Review: Green Man Festival 2015

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16 Sep 15

The two words that come to mind when reflecting on this year’s Green Man are effortless and sincere.

The kind of laid-back, bucolic ease that other festivals of its creed work so hard to manufacture, Green Man has in spades, and they pull everything off with such genuine conviction that the whole site, nestled as it is in the almost parodically-scenic mountains of the Brecon Beacons, feels almost as if it springs up organically and fully-formed each year, ready for a weekend of pagan frivolity.

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Caitlin Mogridge for Green Man 

This effortless air is particularly impressive for a festival with so much going on. Putting the music aside for just a moment, there are hot tubs to plunge into, a myriad of classes to sign up for – leather working, food foraging, basket weaving, walking stick carving – yoga classes to take part in, and massages to indulge in.

And the food! The array and quality on offer could rival that of many food festivals and it is just as tempting to plan the day around which food stalls to visit, as what music to see. As well as the regular Green Man Welsh Beer & Cider Festival – 100 local, indie beers and ciders served up in a gothic stable yard – the Bloody Mary stand was a particularly welcome sight the morning after the 2 Bears and Hot Chip DJ sets.

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Daniel Alexander Harris for Green Man 

With so much vying for attention, there is a danger that Green Man could lose focus and let it’s raison d’être – music – fade into the background. But with typical Green Man aplomb, the line up was packed with such an impressive breadth of acts that music remained at the fore.

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Daniel Alexander Harris for Green Man

Hot Chip headlined on Friday with a hits-heavy set full of irresistibly danceable moments, closing with a stunning cover medley of Dancing in the Dark and All My Friends. And on Friday Saint Vincent managed to make writhing around stage in a bejewelled mesh jumpsuit, while talking of Gregg’s Steak Slices, look chic.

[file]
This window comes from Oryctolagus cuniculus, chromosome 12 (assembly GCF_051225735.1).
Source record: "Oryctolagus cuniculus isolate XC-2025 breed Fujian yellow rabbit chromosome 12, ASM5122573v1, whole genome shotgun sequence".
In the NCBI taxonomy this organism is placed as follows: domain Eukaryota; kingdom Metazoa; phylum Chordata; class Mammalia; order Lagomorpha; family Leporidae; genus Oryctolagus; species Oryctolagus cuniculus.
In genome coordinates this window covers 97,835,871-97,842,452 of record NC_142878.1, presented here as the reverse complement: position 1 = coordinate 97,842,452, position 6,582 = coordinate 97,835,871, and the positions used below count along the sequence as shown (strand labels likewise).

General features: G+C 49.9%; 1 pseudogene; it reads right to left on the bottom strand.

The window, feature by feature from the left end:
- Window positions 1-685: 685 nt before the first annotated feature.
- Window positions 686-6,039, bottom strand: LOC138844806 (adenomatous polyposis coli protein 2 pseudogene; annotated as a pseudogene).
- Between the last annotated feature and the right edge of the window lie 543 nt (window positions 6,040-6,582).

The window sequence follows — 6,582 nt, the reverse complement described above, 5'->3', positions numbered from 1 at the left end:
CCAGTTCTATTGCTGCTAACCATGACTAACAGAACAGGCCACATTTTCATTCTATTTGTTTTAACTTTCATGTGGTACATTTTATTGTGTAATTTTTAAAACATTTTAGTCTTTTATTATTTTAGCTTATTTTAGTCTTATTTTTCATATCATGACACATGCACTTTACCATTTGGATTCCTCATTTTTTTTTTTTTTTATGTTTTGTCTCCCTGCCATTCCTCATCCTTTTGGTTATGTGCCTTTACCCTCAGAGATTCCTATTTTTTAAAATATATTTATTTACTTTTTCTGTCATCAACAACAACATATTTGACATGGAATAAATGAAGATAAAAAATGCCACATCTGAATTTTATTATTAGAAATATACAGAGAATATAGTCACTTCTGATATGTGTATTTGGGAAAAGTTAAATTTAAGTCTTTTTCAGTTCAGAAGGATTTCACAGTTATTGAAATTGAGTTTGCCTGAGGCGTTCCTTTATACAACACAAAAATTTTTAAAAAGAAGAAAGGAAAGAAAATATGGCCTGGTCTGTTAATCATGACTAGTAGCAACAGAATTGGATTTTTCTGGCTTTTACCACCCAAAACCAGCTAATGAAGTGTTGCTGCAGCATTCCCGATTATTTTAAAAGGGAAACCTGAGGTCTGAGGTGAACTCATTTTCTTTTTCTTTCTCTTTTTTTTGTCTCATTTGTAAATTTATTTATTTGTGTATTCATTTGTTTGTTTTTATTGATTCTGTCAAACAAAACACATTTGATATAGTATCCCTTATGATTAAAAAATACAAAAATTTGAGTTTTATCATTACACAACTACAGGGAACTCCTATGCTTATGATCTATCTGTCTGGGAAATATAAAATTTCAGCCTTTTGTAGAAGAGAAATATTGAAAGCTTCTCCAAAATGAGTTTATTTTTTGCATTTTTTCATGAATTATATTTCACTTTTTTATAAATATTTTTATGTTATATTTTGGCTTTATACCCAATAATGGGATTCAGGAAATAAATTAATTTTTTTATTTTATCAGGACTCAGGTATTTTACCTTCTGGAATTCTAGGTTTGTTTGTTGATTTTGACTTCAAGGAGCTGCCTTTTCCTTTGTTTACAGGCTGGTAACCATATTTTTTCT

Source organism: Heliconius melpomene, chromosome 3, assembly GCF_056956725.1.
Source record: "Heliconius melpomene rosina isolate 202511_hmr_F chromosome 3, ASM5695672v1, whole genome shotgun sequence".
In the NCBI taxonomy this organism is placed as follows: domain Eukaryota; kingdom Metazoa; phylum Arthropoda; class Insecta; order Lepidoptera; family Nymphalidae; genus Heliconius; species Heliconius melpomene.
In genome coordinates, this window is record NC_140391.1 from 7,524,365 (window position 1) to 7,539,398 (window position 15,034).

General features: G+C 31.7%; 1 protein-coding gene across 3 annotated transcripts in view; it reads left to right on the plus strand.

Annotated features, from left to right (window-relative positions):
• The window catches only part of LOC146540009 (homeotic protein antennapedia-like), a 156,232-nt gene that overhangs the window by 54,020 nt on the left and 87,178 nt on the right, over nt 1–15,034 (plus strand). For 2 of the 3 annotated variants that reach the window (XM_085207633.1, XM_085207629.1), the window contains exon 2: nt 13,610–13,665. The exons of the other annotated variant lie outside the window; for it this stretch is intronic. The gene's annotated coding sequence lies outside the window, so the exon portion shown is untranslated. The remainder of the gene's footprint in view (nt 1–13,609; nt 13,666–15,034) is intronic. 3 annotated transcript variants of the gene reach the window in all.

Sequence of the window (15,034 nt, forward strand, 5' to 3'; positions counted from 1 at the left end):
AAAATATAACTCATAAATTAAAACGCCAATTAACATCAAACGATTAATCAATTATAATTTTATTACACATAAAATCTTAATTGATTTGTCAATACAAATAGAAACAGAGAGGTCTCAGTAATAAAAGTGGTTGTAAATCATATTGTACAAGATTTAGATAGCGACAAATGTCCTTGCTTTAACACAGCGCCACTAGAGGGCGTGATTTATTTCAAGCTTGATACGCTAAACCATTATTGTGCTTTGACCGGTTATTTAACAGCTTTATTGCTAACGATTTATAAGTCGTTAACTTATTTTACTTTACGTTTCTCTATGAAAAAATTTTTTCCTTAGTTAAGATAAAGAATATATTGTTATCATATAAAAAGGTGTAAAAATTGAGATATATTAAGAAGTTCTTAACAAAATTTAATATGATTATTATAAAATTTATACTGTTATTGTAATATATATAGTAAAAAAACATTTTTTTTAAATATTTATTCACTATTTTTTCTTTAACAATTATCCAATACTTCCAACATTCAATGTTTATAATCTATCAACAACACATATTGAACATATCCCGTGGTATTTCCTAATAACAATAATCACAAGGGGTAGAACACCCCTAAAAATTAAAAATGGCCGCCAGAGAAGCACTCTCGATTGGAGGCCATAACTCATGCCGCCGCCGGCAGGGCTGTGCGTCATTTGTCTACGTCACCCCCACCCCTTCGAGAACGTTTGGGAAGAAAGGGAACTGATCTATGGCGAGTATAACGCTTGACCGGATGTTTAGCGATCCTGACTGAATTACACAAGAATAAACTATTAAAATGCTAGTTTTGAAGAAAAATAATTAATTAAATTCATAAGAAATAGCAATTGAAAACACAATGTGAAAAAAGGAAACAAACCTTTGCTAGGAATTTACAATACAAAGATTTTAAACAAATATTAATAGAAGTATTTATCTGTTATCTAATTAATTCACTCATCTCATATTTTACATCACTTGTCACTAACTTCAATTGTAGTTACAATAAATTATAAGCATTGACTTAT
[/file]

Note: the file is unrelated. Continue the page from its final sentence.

But alongside the, fittingly modest, big names, there’s also a bevy of less expected artists: the gravelly, off-kilter Richard Dawson, or Natasha Kahn and TOY’s new project, Sexwitch.  Wandering into The Walled Garden on a particularly fuzzy afternoon we found the Icelandic singer-saxophonist duo Vök, who delivered a dreamy set, complete with a bewitching cover of Jai Paul’s BTSTU.

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Daniel Alexander Harris for Green Man

On top of all that, there was the nightlife – with sets from Leftfield, The 2 Bears, Hot Chip, Midland and a euphoric Jamie xx, as well as the new addition of the later-running Round the Twist stage.

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Daniel Alexander Harris for Green Man

The sum of its myriad parts, Green Man manages to create an atmosphere in which a shirtless man riding a penny-farthing around the Walled Garden –part of the festival or not, who knows? – or engaging in a conversation with a PhD student about the use of music in Victorian mental asylums, while playing a set of bongo drums, doesn’t come across as try-hard or fabricated. It all just seems to make sense as a cohesive, utterly blissful whole, for which the ritualistic burning of the Green Man on Sunday night is a fitting and natural culmination.

(Oh, and it rained a bit this year. Really, we barely noticed).

Nicola Chadwick

Main image courtesy of @amusicblogyeah. Check out Green Man’s time lapse from 2015’s festival: